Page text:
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Spurred by the long-term prospects of cheap and abundant supplies of natural gas, Siluria, an early-stage San Francisco startup, has received $20 million in new funding to invent technology to convert methane—the main component of natural gas—into ethylene, a feedstock that is used in much of the world’s chemical production. If Siluria is successful—the technology is still confined to laboratory testing—it could transform the economics of producing various chemicals and plastics, and even fuels.

The new investment, led by Wellcome Trust, reflects hopes that the company, which previously had raised $13.3 million from a number of leading venture capital firms, can solve a problem that has outwitted researchers and chemical companies for decades: finding catalysts that will selectively get methane to react with oxygen to make ethylene. Using recently developed nanotechnology tools and rapidly screening techniques, Siluria says it has invented several groups of catalysts that seem to work, at least in the lab, and is optimizing those catalysts while it continues to search for additional ones. It plans to begin testing the catalysts in a pilot system next year.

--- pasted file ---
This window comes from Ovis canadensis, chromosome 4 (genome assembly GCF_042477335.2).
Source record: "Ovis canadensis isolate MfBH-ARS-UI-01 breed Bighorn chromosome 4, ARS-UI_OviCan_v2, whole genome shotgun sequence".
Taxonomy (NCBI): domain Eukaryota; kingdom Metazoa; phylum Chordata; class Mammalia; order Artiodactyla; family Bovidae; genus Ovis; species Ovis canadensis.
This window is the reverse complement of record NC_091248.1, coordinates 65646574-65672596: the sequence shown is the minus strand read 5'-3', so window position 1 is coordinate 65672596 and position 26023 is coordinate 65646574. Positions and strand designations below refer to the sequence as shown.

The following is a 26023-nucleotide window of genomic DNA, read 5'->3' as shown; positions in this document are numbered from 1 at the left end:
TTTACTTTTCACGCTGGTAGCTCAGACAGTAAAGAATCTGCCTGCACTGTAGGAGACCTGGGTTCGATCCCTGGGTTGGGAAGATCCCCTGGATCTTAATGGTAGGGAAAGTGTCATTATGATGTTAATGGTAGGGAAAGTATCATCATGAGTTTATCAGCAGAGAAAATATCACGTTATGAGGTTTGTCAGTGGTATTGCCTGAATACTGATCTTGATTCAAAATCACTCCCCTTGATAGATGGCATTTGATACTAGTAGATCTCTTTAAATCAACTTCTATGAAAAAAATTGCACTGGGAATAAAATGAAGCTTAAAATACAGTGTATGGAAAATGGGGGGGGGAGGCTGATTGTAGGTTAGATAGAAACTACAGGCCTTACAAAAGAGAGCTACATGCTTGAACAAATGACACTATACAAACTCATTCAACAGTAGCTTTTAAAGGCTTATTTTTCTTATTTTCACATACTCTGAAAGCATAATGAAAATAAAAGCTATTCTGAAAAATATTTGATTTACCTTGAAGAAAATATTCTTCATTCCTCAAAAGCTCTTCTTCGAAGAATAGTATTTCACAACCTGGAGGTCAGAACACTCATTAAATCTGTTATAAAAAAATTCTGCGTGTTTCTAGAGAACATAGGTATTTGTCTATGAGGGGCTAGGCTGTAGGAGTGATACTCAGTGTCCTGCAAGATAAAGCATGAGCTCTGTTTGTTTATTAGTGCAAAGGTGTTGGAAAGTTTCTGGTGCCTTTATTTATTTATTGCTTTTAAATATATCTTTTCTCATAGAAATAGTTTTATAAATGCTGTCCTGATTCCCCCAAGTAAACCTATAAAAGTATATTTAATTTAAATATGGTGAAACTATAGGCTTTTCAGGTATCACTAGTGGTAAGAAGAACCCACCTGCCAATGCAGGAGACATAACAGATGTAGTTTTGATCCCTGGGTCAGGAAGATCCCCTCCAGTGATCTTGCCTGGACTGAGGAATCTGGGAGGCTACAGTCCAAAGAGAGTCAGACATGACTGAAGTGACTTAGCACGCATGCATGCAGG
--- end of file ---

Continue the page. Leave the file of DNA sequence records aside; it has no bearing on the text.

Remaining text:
The commercial logic of the plan is simple. The United States is awash with cheap gas. Meanwhile, ethylene, the world’s highest volume commodity chemical with a value of some $160 billion a year, is made from petroleum using “steam cracking” in which the long-chain hydrocarbons are thermally broken down—or cracked. Natural gas is far cheaper than oil, and, especially with the recent exploitation of shale deposits in the United States and elsewhere, the supplies of it are projected to last for decades. Thus, making ethylene from natural gas would not only provide a far cheaper route to various petrochemicals and even fuels, it could provide natural gas producers with a valuable outlet for their products, while reducing dependence on petroleum.

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Tagged: Energy, natural gas, fuel, Siluria, chemical synthesis

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